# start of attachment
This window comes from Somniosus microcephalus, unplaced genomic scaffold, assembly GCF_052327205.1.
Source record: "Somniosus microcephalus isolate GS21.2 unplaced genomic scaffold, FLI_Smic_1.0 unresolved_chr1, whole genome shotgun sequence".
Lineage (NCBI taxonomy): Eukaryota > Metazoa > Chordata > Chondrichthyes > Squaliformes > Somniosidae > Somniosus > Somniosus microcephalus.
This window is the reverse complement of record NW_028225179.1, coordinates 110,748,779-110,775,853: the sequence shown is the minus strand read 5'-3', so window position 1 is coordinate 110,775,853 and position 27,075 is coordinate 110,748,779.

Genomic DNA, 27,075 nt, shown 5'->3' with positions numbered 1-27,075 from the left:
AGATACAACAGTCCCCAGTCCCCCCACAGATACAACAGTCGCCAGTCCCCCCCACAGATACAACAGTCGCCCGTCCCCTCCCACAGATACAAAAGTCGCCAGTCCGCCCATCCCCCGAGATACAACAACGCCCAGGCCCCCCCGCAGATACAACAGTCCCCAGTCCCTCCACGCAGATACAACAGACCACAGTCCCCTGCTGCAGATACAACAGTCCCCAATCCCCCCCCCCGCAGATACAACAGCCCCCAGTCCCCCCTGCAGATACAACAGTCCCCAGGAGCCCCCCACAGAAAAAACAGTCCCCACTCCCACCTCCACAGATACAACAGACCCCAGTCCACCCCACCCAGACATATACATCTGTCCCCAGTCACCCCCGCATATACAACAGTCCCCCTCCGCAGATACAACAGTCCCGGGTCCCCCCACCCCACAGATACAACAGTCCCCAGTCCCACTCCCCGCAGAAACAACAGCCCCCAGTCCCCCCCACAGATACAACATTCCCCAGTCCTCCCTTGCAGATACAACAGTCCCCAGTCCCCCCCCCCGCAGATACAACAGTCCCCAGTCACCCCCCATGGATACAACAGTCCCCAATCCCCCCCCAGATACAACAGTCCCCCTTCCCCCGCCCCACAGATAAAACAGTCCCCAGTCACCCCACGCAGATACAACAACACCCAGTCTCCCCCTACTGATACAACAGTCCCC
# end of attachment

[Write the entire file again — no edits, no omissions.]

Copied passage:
This window comes from Somniosus microcephalus, unplaced genomic scaffold, assembly GCF_052327205.1.
Source record: "Somniosus microcephalus isolate GS21.2 unplaced genomic scaffold, FLI_Smic_1.0 unresolved_chr1, whole genome shotgun sequence".
Lineage (NCBI taxonomy): Eukaryota > Metazoa > Chordata > Chondrichthyes > Squaliformes > Somniosidae > Somniosus > Somniosus microcephalus.
This window is the reverse complement of record NW_028225179.1, coordinates 110,748,779-110,775,853: the sequence shown is the minus strand read 5'-3', so window position 1 is coordinate 110,775,853 and position 27,075 is coordinate 110,748,779.

Genomic DNA, 27,075 nt, shown 5'->3' with positions numbered 1-27,075 from the left:
AGATACAACAGTCCCCAGTCCCCCCACAGATACAACAGTCGCCAGTCCCCCCCACAGATACAACAGTCGCCCGTCCCCTCCCACAGATACAAAAGTCGCCAGTCCGCCCATCCCCCGAGATACAACAACGCCCAGGCCCCCCCGCAGATACAACAGTCCCCAGTCCCTCCACGCAGATACAACAGACCACAGTCCCCTGCTGCAGATACAACAGTCCCCAATCCCCCCCCCCGCAGATACAACAGCCCCCAGTCCCCCCTGCAGATACAACAGTCCCCAGGAGCCCCCCACAGAAAAAACAGTCCCCACTCCCACCTCCACAGATACAACAGACCCCAGTCCACCCCACCCAGACATATACATCTGTCCCCAGTCACCCCCGCATATACAACAGTCCCCCTCCGCAGATACAACAGTCCCGGGTCCCCCCACCCCACAGATACAACAGTCCCCAGTCCCACTCCCCGCAGAAACAACAGCCCCCAGTCCCCCCCACAGATACAACATTCCCCAGTCCTCCCTTGCAGATACAACAGTCCCCAGTCCCCCCCCCCGCAGATACAACAGTCCCCAGTCACCCCCCATGGATACAACAGTCCCCAATCCCCCCCCAGATACAACAGTCCCCCTTCCCCCGCCCCACAGATAAAACAGTCCCCAGTCACCCCACGCAGATACAACAACACCCAGTCTCCCCCTACTGATACAACAGTCCCC